+Strong combat mechanics that reflect upon classic row-based fighting
+Character classes offer unique blends in combat and require player awareness
+Difficult to start out, but lightens up as players progress
+Hiding mechanic offers a unique twist to dungeons
+Character portraits are top-notch as well as enemy portraits. Astonishing artwork
-Typical “become the hero” plot that doesn’t leave this theory behind much
-Combat gets repetitive after a decent amount of time
-Difficulty scaling rapidly decreases and declines with time
It’s hard to admit that both the Xbox 360 and Xbox One have been making difficult strides to be hubs for JRPG titles. The Xbox 360 saw exclusives such as Infinite Undiscovery, Lost Odyssey, and a push at titles like Magna Carta 2, which has been reasonably well received all around. Microsoft’s attempts, however didn’t end there, and remain to keep right where they are at. That was until Sony’s beautiful handheld, the PlayStation Vita for those wondering, received a unique diamond in the rough. Luckily for the PlayStation Vita, this isn’t something all that odd nor is it something all that unique since the handheld thrives like a shining star thanks to JRPG games. Unfortunately for the Xbox One, it has not even come close to tapping into JRPG games as it did in the past nor does it seem even close to grabbing onto the JRPG market like the Xbox 360 had. Luckily? Stranger of Sword City managed to slip in between the cracks and attempted to fill this gap, but for the Vita? Does it even manage to fill a much needed spot in the latest of game releases? That’s where we come in to discuss this title by Experience Inc.
Be it odd, the world seems almost non-existent when it comes to modern day dungeon crawling JRPGs. Sure we’ve seen a few titles out there, but nothing that really sticks its nose out and tries to be unique. Yea we’ve gotten titles such as Tokyo Twilight Ghost Hunters, Lost Dimension, and a few other various titles on the PlayStation vita, but none that went back to the traditional look of things. Unfortunately for the Xbox One this isn’t the case, which makes the catalog comparison rather difficult when it comes to Microsoft’s home console. However, the game takes familiar turns for some players that are used to the first person view RPGs that require them to tap multiple times to go in a single direction, block by block, which isn’t seemingly uncommon anymore. If you’ve ever played a title like Wizardy back on NES? These game types are a strong nod to the type of JRPG this one is. However, for some of you? You’ve probably imported the game since it originally released in Japan on PC/Xbox 360 back in 2014 and just now made its way stateside in 2016.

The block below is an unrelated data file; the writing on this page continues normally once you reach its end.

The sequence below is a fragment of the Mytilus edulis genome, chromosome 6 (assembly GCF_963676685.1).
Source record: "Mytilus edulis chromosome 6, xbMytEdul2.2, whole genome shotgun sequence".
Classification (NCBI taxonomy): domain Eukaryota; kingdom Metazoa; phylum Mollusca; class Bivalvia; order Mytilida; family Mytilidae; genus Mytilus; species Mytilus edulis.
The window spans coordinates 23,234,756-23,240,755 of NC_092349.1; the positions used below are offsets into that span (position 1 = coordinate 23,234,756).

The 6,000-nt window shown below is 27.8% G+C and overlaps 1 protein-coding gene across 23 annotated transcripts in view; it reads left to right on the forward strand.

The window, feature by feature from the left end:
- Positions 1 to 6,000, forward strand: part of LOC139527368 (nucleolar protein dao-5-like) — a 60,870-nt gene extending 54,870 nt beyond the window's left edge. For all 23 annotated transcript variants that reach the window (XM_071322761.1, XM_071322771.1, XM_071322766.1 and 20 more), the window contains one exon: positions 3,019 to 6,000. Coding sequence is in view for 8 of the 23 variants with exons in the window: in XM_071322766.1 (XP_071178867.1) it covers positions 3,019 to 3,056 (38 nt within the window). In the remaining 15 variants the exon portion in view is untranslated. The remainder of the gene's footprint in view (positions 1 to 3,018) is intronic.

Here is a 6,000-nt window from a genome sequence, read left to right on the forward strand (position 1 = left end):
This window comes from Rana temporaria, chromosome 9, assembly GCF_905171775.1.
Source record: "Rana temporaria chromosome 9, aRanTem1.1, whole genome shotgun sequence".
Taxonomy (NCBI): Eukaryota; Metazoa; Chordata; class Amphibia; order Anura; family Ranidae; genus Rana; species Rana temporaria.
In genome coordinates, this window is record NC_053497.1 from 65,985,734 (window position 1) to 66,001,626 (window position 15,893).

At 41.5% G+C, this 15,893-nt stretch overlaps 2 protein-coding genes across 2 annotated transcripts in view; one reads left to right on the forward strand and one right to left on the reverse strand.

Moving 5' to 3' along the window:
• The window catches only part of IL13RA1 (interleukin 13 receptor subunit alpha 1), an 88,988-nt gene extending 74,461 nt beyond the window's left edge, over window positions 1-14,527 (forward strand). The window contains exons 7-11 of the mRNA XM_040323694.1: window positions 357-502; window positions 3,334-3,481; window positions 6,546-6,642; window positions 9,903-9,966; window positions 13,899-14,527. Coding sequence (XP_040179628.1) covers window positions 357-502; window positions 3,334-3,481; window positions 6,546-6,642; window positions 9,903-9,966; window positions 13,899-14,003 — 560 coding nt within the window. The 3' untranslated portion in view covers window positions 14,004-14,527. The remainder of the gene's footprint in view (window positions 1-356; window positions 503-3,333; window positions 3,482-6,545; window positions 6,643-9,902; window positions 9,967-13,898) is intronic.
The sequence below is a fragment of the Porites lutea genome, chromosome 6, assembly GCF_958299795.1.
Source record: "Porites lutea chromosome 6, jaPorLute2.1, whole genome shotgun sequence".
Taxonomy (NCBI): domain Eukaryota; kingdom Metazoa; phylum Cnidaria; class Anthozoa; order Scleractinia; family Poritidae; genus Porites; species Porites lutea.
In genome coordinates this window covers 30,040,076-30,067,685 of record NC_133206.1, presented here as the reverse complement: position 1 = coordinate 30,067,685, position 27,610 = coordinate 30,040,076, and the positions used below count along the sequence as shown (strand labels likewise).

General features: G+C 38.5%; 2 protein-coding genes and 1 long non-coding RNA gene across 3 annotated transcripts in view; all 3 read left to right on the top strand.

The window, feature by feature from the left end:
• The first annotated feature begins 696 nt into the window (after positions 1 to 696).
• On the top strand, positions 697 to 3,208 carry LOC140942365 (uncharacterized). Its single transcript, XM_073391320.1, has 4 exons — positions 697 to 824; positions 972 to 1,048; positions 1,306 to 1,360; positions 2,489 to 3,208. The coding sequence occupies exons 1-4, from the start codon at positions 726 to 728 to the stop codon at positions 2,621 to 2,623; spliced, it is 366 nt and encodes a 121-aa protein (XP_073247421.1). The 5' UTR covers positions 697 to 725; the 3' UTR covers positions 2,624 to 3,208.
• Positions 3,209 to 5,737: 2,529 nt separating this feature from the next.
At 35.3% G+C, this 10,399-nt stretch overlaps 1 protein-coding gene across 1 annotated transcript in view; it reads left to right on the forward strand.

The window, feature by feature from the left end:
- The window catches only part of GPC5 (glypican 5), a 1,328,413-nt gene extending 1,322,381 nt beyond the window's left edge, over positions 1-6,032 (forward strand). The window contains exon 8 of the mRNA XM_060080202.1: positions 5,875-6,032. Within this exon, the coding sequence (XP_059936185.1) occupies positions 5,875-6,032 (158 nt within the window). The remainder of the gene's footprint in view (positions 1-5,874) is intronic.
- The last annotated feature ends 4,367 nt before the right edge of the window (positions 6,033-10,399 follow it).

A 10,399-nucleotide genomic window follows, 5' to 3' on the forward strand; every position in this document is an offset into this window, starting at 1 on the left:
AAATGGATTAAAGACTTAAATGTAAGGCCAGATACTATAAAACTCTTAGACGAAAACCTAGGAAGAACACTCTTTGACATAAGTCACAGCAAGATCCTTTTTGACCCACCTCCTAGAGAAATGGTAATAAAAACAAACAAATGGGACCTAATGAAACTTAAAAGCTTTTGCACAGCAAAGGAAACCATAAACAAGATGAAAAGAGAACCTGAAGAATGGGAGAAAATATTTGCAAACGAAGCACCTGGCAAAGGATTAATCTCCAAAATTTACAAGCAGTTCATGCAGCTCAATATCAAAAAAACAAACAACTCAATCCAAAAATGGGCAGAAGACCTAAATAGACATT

If you ever watched a show like Lost, imagine it has teamed up and had a child with a good game of Dungeons and Dragons, and that’s what the game delivers, but with an awkward start since players start out with a rather large plane crash. After it happens, the story takes place of our avatar waking up in a dimension unfamiliar to them where creatures known as “Lineage” have taken over and the monsters guarding them have overrun the world around the player. With a fair number of other humans and otherworldly creatures here, the avatar will be teaming up with other humans labeled as “Strangers” who are also strong and talented like your own, but that would be thanks to the lower gravity.
While players get underway, they are quickly going to witness their character being titled the “Chosen One” who will cause players to put into the middle of a rather large faction dispute. One where their new world is run by Three Kingdoms, all ruled by strangers, who are all combating for Blood Gems, which will allow them to gain god like powers that can only be obtained by slaying “Lineage Type” creatures. Surprisingly enough? Players will be able to support one of these three kingdoms in order to obtain Blood Gems and attempting to return home to your world.
Unlike titles such as New Tokyo Legacy Operation Abyss or Operation Babel, Stranger of Sword City is not an easy title nor is it an entry level JRPG. Instead the game starts out with varying degrees of difficulty that will leave players cringing with each step as they attempt to play. Even on the “Easy” difficulty the game has presented challenges a long the way that will cause players to cringe as they begin to find that even some of the easiest enemies are some of the hardest to fight against. Let alone are fights difficult, the menus for the game alone are quite difficult to explore while players will find themselves struggling to manage through them. Let alone are they hard, players will also find the leveling system is a bit more complex than just achieving the experience needed to level up, but also the fact that players will need to navigate the party menu in order to highlight the character they need before hitting LB/RB or L/R depending on if on Vita or XBO. Once done players can choose a single stat point to place depending on where they want it spent in order to provide a better challenge for enemy characters.